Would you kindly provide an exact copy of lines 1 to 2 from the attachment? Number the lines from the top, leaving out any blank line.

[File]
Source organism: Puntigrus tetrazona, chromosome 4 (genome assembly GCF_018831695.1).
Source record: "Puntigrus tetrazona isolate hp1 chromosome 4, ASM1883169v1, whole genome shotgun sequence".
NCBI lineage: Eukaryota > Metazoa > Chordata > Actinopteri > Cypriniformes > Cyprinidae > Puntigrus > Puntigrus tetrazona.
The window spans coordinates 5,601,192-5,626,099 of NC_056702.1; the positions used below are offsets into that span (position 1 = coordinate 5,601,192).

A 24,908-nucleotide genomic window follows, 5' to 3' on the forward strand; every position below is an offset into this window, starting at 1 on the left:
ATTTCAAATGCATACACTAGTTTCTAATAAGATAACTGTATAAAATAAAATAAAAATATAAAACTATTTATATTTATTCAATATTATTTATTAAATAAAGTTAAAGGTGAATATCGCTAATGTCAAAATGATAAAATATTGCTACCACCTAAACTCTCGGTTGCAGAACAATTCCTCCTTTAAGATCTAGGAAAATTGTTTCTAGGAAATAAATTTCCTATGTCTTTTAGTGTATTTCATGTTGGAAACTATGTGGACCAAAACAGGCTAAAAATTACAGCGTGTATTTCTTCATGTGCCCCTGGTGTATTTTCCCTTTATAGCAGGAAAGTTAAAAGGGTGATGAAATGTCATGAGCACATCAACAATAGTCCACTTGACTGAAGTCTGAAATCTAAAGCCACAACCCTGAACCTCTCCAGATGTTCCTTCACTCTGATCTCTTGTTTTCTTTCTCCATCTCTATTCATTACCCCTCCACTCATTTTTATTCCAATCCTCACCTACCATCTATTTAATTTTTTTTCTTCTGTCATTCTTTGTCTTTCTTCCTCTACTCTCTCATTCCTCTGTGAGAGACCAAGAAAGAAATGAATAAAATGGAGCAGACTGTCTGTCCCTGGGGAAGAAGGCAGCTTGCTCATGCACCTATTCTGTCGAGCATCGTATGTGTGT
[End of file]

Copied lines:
Source organism: Puntigrus tetrazona, chromosome 4 (genome assembly GCF_018831695.1).
Source record: "Puntigrus tetrazona isolate hp1 chromosome 4, ASM1883169v1, whole genome shotgun sequence".